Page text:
Fantastic Scroll Saw Puzzles- a Vector question


#1

So, in preparation for the soon-to-arrive machine of wonder I have been looking at scroll saw puzzles, like from this book. There are so many trees here in Norway, so an extra woodworker will do no harm…
SX382_BO1,204,203,200
Converting the puzzle into a vector image worked out better than anticipated.
However, I do struggle connecting the different vectors into a single one. Would a file like this one cut on the Glowforge, or would it cause and error because it consists of too many separate paths ?
Is there a simple method to connect the paths ? I do hav Illustrator CS5 and access to Rhino (though i have not worked much with either of them).
I try to attach images of my vecotor file illustrating the issue and an svg version as well.


Detaljs of the head
And here the svg:
I’d greatly appreciate your input !! This goes without saying that the work of this book is, of course, protected and I reccomend bying it :slight_smile:


#2

Might want to try joining paths in Illustrator as a first attempt.

https://helpx.adobe.com/illustrator/using/adjust-path-segments.html#join_two_or_more_paths


#3

I could see cutting this from 3 or 4 different woods and intermixing them.


#4

The SVG has a TIF file embedded rather than vector lines.

From a pathing standpoint, if these were all vectors, it shouldn’t pose an issue. It’s not overly complex.

From a designing perspective, the Glowforge is going to cut whatever you tell it to cut. Meaning, any vector lines that are in the file are going to be cut. You’ll want to be careful of double lines. For connecting pieces, you’ll want to make sure that you only have one shared line between piece 1 and piece 2.

First thoughts on looking at this, if I were to design it, I would pen trace the outside of the entire design on its own layer. Then, I’d start working through interior pieces.

For example -

The red path in this would be part of the entire outline.

Then the green path would butt up against, or just a hair off of the red path, and I would continue that to where it intersects back with the outline.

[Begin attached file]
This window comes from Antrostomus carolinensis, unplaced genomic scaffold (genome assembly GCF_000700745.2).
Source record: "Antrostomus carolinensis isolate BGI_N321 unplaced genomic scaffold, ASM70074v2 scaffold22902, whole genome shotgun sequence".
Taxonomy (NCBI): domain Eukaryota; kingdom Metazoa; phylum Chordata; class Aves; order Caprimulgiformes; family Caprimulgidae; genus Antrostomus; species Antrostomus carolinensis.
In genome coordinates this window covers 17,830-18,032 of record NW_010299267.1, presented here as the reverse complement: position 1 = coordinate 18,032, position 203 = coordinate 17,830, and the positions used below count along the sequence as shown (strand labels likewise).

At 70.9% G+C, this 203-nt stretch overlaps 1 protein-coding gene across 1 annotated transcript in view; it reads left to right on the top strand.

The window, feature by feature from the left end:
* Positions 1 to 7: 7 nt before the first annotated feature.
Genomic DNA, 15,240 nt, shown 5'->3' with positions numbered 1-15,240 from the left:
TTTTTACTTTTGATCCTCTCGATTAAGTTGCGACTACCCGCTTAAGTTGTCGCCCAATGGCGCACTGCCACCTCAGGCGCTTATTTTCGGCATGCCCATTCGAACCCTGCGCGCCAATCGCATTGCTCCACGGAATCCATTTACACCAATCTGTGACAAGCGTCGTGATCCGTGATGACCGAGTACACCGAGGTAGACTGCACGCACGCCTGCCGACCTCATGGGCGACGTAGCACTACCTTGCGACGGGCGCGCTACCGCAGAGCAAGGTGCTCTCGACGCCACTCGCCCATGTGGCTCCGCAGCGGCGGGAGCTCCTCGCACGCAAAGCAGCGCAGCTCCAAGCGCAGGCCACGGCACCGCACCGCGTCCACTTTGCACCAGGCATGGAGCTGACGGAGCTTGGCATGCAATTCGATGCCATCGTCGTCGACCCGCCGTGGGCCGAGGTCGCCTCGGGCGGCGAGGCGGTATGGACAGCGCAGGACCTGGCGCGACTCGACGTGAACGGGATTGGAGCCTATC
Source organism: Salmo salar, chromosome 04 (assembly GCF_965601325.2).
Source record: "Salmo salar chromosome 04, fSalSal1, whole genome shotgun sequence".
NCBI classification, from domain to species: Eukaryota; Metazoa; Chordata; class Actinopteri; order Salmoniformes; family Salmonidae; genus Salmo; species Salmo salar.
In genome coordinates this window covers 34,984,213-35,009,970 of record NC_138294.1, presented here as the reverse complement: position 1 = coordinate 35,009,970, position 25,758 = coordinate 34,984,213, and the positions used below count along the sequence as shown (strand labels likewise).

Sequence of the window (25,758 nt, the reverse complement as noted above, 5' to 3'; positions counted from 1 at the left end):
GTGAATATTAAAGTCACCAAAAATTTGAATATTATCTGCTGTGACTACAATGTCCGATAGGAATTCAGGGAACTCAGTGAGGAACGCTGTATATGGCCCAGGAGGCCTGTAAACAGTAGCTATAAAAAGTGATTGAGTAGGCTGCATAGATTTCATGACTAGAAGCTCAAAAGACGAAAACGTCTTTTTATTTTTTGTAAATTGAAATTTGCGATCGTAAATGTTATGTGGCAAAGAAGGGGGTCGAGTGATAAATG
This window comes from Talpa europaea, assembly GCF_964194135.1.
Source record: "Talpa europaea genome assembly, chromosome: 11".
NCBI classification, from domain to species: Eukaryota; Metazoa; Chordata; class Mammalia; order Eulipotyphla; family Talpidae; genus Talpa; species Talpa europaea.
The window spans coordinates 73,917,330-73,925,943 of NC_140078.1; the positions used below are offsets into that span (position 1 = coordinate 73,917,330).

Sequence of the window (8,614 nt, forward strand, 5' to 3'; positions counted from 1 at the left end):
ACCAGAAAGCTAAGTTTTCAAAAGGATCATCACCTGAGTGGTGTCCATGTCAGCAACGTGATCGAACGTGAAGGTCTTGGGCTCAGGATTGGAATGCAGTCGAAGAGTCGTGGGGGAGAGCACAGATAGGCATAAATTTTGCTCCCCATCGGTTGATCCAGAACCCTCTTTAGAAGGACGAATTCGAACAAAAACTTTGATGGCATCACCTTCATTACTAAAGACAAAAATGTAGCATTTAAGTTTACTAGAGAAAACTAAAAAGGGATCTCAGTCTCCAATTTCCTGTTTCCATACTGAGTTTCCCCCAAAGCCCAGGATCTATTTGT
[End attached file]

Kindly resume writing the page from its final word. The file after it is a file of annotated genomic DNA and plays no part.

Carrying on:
The green path has a branch off, that is shown by the blue line. Make that a separate path that connects all the way back to the outline.

To cut it on the Glowforge, I would make 2 different colored strokes for the paths. One for the outside outline, and then all of the interior paths a separate color.


#5

By the way - the loops that you showed on the details on the head - to see exactly what the Glowforge is going to cut, go to Outline Mode in Illustrator ( command-Y) and it will show you exact path the laser will take. When you’re drawing those tight little curves like that and are using bezier curves, the anchors will default to keep making curves. If you hit a “point”, like at the top of the head where it goes up, and then sharply back down, when you hit the top point of that curve, hold the option key (on Mac) and click the last anchor you put down. That will reset the anchor point handles and you won’t get the loops.


#6

Adding … ALT key on Windows while clicking the first time. :slightly_smiling_face:


#7

Thanks so much for taking you time and explaining the technicalities in a way a newbie can understand!! I guess I had hoped I could just convert the image into a vector and hit print. But I am starting to realize that even the use of high tech tools like a laser does not remove the necessity of preparing the job carefully :grimacing: I Very much appreciate your help :+1::+1:


#8

A lot of stuff you can run through the image trace and have “good enough”. Just remember, your print will never be better than the source, so you should try and have the best source file available.


#9

I guess then that " garbage in-garbage out" is still true :wink: